Invasion of the Celebrities

Oprah Winfrey is reportedly considering running for president in 2020, which is the sort of celebrity gossip we used to happily ignore but now have to take seriously in the age of President Donald Trump. She’s a more popular television personality than Trump was before launching his political career, has just as much government experience, and would no doubt get the same lavish media attention Trump received in a presidential race. Her penchant for leaving gifts under the seats would play well with many voters, too, and her warmer and fuzzier public persona might prove all the more appealing after four years of Trump.
There’s also talk of running the musicians Kid Rock or Ted “Motor City Madman” Nugent as Republican candidates for a Michigan Senate seat, billionaire sports owner and reality television star Mark Cuban is apparently starting to wonder why he couldn’t be president, rapper and Trump pal Kanye West has been making threats of a run for years, and former sitcom star Roseanne Barr already has a sixth-place finish in a presidential race and next time around all her crackpot conspiracy theories might not sound so crazy. Celebrities have leaped into high office before, including Sonny Bono and that guy who played the doctor on “Love Boat” to the House of Representatives, a former Saturday Night Live wag to the Senate, and professional wrestler Jesse “The Body” Ventura and professional body builder Arnold Schwarzenegger to the governorships of populous states.
The country had also elected a former Hollywood actor to the presidency, but only after he’d been president of a national labor union and served two terms as governor of the most populous state and many more years as an elder statesman of conservatism, and none of the current crop of celebrity contenders can boast such credentials. Kid Rock’s heavy-metal-rap-country stage show used to include a sidekick midget, so he can credibly claim to stand by the little man, and Nugent’s guitar solo on The Amboy Duke’s “Baby Please Don’t Go” still sounds better than that Elton John and Rolling Stones stuff Trump always plays at his rallies for some reason or another, but that’s not what we’re looking for in a candidate to what’s supposed to be the World’s Greatest Deliberative Body. Cuban strikes us as hipster version of Trump, and he traded Steve Nash from the Dallas Mavericks just before his Most Valuable Player Seasons, and unless he’s darned good on that reality show we’re not that impressed. Kanye West is kookier than Rosanne Barr, too, and the past track record of celebrity apprentices is not promising. Sonny Bono and the Love Boat guy were mediocrities in the House, that Saturday Night Live guy is as much an embarrassment to Minnesota as the pro wrestler was, and Schwarzenegger was far better in “Conan the Barbarian” than he was in the role of Governor of California.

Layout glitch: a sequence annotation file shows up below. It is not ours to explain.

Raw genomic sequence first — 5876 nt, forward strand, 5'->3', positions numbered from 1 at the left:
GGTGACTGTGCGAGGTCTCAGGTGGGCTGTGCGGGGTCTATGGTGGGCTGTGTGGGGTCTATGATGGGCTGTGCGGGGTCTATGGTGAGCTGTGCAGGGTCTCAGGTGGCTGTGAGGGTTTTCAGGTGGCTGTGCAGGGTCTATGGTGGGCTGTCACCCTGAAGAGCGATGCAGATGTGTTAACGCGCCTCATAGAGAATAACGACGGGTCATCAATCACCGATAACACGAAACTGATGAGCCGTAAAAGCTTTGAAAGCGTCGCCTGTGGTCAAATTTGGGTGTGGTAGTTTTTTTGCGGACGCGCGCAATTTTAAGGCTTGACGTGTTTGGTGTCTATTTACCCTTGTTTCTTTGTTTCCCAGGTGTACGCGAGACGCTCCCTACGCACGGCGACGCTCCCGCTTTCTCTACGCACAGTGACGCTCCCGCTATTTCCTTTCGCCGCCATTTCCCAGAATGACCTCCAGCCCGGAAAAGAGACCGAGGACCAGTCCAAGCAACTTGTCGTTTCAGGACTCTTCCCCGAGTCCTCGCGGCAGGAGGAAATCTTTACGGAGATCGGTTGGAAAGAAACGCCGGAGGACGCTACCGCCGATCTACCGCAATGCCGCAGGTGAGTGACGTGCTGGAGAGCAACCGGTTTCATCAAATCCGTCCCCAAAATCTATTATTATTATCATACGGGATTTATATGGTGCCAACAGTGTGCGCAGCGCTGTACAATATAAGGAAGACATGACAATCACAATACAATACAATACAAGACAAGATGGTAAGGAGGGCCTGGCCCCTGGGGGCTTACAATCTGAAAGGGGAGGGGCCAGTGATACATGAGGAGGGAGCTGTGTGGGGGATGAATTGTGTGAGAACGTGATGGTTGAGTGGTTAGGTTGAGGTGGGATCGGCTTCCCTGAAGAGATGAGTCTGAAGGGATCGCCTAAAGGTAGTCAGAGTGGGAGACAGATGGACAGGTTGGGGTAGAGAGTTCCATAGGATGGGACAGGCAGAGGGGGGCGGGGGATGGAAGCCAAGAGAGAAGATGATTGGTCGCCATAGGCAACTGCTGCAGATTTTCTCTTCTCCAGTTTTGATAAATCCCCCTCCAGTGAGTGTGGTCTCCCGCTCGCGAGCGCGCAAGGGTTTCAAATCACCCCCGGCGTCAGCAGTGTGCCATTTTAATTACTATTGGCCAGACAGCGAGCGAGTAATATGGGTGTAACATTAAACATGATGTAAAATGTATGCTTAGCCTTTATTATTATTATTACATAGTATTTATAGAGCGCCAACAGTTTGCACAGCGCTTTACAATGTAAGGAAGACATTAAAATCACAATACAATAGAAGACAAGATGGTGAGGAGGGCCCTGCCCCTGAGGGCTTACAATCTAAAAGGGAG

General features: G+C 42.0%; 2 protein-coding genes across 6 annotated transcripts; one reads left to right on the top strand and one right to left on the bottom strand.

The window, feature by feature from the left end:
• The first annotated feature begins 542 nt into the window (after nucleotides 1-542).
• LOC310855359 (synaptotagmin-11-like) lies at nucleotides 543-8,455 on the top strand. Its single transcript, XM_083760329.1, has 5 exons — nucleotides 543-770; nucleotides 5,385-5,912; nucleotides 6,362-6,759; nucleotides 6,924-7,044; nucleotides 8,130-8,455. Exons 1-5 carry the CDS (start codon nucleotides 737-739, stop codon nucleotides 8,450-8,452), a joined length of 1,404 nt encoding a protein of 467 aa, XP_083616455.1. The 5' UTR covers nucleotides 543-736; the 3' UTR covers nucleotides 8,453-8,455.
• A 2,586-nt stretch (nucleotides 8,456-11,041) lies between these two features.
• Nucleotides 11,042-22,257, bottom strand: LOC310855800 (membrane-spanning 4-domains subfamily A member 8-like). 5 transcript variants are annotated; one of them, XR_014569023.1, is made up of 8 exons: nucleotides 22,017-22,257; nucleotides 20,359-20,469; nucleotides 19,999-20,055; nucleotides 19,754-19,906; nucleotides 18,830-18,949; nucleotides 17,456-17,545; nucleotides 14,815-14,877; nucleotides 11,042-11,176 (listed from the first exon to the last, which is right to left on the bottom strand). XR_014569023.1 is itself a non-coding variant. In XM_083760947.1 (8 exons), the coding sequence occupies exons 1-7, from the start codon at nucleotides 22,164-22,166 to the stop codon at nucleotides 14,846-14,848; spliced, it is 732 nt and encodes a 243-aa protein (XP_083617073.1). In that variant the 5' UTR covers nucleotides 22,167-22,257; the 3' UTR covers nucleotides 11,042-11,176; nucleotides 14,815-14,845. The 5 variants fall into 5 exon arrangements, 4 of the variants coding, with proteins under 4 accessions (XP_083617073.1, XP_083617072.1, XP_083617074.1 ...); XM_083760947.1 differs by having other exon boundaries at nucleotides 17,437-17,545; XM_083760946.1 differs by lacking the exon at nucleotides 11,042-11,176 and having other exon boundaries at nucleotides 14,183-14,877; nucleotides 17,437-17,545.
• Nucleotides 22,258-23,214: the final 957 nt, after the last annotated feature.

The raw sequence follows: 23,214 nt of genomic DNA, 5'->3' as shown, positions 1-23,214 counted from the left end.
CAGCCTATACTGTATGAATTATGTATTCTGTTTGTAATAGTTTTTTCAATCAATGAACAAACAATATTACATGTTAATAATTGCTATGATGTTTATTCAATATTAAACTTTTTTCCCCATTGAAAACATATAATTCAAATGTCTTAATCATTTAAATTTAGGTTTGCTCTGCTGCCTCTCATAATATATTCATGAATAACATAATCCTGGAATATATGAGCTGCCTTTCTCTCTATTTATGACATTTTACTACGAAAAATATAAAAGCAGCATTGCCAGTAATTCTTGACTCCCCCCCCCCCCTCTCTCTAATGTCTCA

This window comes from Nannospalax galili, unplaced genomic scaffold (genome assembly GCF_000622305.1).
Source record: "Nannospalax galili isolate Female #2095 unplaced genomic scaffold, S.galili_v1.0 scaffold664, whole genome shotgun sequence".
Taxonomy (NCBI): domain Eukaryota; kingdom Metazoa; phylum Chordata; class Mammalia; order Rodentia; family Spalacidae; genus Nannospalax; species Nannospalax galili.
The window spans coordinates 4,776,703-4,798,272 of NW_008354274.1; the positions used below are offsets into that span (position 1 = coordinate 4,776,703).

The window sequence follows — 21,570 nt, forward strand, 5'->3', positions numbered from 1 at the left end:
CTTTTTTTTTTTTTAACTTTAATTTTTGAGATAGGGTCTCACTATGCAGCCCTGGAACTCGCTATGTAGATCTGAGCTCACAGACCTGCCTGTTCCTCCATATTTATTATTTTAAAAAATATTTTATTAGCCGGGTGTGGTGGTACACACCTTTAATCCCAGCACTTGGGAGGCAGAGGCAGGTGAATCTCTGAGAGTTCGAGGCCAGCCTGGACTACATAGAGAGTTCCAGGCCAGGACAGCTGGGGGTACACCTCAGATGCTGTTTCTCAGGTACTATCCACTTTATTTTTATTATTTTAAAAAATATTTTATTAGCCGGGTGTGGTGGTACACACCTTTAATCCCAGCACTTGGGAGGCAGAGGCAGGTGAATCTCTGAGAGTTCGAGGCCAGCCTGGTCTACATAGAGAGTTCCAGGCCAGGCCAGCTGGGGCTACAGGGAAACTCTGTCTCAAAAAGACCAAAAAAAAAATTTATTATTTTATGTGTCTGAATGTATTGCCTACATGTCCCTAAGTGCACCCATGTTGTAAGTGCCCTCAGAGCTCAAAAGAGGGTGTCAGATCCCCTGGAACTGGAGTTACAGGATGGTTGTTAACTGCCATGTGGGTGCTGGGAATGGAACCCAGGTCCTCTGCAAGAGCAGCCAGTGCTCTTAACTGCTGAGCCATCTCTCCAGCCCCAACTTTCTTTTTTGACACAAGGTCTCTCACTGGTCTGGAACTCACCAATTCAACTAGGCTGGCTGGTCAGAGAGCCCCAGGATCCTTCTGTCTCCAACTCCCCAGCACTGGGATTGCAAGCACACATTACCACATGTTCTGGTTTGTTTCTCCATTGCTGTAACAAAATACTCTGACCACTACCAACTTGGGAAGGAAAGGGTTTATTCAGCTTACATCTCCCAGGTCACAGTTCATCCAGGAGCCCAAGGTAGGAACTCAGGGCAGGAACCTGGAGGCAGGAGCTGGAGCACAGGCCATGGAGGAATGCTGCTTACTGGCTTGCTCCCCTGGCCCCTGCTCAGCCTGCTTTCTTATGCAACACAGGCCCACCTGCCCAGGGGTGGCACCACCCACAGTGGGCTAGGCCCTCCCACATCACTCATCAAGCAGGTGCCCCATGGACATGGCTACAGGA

Still, celebrities start with certain advantages if they decide to make a career change to politics. They start with bigger fan bases than mere politicians, for one, because everyone hates politicians. That popularity also derives from a certain image that can be easily carried into the ring, too, such as Trump’s blunt-spoken take-charge businessman shtick, or the sensitive and caring sincerity that Winfrey so effortlessly fakes, and we assume that even the likes of Rock and Nugent and West and Barr have some qualities people find so admirable that they’ve become rich and famous. There’s all that lavish attention the media pay to them, too, while the only time a mere public servant ever gets in the papers is when he’s raising taxes or cutting spending or letting budgets go in the red, because the reality of the real world is that those are really the only things anybody in office can do.
Even the most blunt-talking celebrities aren’t quite so frank as those limited choices and make a case for what they consider the least worst of them, so they peddle the notion that they overcome such dreary realities such as they’ve seemingly done in their own real lives. Celebrity is a lucrative industry into itself because it sells something people will always want, a vicarious experience of a life unconstrained by carpooling the kids to school and hearing rumors of lay-offs around the water cooler and coming home to a spouse who’s not aging as well as hoped and sitting on the couch to watch whatever’s on the tube, and the profit margins are high because you don’t have to produce anything real. Politics is a pretty lucrative business, too, especially if you have the same ethics as the average celebrity, but its results are always all too tangible.